Ján Hála was a Czech painter, drawer, illustrator and folklore documentarist who spent most of his life in Slovakia.
Inventory No.: O 204
Artist: Jan Hála
Title: With Lunch
Dimensions: height 96,5 cm; width 120 cm
Signature: bottom left, in brush: J. Hála 45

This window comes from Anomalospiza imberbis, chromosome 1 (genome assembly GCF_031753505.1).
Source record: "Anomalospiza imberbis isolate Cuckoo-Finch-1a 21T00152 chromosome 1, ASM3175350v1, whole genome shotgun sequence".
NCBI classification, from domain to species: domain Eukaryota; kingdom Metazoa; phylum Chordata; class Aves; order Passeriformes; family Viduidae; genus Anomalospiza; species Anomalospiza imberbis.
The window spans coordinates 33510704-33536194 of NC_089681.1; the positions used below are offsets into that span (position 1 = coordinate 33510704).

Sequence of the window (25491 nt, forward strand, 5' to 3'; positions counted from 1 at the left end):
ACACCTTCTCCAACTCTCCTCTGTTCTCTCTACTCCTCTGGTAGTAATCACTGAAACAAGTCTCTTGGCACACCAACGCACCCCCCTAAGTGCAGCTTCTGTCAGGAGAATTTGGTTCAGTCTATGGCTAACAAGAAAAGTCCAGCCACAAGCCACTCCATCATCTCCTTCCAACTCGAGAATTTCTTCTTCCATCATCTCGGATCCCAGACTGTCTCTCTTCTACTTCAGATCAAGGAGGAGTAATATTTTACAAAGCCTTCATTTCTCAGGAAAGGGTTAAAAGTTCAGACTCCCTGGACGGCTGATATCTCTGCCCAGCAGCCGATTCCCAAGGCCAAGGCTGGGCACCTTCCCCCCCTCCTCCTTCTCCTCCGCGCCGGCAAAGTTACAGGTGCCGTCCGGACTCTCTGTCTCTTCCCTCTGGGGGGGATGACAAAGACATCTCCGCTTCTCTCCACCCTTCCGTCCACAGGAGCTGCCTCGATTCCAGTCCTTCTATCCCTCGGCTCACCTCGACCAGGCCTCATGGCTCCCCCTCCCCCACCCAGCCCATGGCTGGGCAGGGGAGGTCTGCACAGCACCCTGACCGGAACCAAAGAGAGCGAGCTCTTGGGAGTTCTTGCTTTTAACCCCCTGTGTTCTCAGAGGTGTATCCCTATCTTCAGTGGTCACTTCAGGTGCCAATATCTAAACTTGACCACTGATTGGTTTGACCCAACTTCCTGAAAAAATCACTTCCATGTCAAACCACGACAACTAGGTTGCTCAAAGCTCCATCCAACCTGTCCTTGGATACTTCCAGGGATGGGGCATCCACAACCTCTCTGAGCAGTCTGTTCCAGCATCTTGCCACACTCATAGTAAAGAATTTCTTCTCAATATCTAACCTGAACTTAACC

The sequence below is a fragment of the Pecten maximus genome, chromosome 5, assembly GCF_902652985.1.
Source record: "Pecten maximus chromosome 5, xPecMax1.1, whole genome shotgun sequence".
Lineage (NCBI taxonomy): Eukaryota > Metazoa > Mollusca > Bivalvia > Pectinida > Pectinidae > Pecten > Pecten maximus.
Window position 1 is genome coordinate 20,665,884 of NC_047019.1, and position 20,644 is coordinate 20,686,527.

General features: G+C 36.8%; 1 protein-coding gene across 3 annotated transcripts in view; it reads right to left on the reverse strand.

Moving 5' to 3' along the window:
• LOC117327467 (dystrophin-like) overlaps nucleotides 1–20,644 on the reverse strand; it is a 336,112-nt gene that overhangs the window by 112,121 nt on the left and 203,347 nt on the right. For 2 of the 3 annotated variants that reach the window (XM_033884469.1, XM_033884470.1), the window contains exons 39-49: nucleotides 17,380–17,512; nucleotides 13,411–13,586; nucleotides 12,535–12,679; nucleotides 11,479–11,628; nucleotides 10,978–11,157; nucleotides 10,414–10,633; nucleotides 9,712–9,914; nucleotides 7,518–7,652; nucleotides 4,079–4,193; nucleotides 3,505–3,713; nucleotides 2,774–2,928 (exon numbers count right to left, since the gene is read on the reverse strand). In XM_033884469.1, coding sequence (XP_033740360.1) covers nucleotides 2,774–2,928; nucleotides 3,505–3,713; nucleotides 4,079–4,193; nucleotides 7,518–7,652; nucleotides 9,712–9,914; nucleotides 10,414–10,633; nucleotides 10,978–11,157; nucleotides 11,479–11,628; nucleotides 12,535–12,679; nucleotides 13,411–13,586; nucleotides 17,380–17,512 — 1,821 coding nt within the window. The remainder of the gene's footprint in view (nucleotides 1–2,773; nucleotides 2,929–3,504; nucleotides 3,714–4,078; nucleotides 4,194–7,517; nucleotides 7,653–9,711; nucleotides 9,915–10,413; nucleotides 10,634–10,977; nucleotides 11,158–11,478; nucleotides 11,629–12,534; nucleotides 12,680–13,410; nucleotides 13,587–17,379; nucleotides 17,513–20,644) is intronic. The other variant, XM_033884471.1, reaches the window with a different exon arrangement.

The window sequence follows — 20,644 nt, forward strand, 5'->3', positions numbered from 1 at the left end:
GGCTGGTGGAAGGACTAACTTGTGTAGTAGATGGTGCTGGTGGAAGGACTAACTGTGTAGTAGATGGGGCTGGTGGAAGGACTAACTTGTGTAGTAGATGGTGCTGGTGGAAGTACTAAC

Ján Hála was a Czech painter, drawer, illustrator and folklore documentarist who spent most of his life in Slovakia. His works are evergreens at Slovak (and Czech) auctions – alongside other representatives of Slovak modernism, like Benka and Fulla, his works receive some of the highest bids. He also illustrated a big number of early reader books and textbooks for folk schools, children magazines, board books, fairytale and folklore books. He admired the work of Mikoláš Aleš and sympathised with the Czech Social Painting Movement which is why his early creative period focuses on landscape painting and expressive social motives dedicated to miners. Later on, he drew from the Czech and Slovak folklore he experienced on his travels to rural areas. In 1923, he discovered a small village called Važec which was located under the High Tatras and he was impressed with it so much he decided to settle there. The local land, nature, people and their way of life would become his creative program. “The idea of a brother nation that suffered and fought for its freedom while sticking to its roots was Hála’s permanent source of inspiration. Ján Abelovský, the author of his monograph, sees it in a larger context when he talks about ʻSlovakphiles’ in the Czech intellectual community at the turn of the century: ‘Their mythologisation and romanticism of Slovakia as a kind of a «Slovak Tahiti» had reached its peak at the time’ (Abelovský, p. 27).”  Hála’s early works carry many ethnographic characteristics and they can serve as plausible records of people’s life, their costumes, customs, dances, songs and work. As an ethnographic documentarist, he also wrote report essays for Lidové noviny [Folk Newspaper]. In the early 1930s, he created his own painting style that included various elements of Impressionism, Realism, Secession and also some hints of Expressionism. His portrayals of the everyday life of the Važec folks were often set in front of the High Tatras scenery. His works include many motives of women at work, folk festivals, but also brides or mothers with children. His images are full of optimism, love and respect for the local people with a lively and radiant colour palette and elements of decorativeness. His work is very likeable and easy to understand which makes it popular with the general audience.